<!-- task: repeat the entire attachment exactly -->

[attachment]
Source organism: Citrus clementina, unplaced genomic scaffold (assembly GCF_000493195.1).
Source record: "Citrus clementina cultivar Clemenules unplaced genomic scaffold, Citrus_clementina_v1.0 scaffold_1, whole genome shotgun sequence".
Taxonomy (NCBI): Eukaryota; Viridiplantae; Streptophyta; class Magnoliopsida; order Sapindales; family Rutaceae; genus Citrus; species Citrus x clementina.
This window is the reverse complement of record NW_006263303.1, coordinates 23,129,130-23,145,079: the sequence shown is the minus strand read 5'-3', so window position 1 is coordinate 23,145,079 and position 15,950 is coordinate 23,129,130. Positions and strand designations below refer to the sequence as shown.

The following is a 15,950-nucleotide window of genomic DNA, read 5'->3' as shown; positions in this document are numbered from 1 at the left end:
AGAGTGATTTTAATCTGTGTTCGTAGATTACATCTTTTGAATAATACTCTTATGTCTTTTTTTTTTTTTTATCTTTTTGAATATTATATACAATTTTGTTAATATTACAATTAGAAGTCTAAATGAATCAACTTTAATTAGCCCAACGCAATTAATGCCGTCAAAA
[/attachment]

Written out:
Source organism: Citrus clementina, unplaced genomic scaffold (assembly GCF_000493195.1).
Source record: "Citrus clementina cultivar Clemenules unplaced genomic scaffold, Citrus_clementina_v1.0 scaffold_1, whole genome shotgun sequence".
Taxonomy (NCBI): Eukaryota; Viridiplantae; Streptophyta; class Magnoliopsida; order Sapindales; family Rutaceae; genus Citrus; species Citrus x clementina.
This window is the reverse complement of record NW_006263303.1, coordinates 23,129,130-23,145,079: the sequence shown is the minus strand read 5'-3', so window position 1 is coordinate 23,145,079 and position 15,950 is coordinate 23,129,130. Positions and strand designations below refer to the sequence as shown.

The following is a 15,950-nucleotide window of genomic DNA, read 5'->3' as shown; positions in this document are numbered from 1 at the left end:
AGAGTGATTTTAATCTGTGTTCGTAGATTACATCTTTTGAATAATACTCTTATGTCTTTTTTTTTTTTTTATCTTTTTGAATATTATATACAATTTTGTTAATATTACAATTAGAAGTCTAAATGAATCAACTTTAATTAGCCCAACGCAATTAATGCCGTCAAAA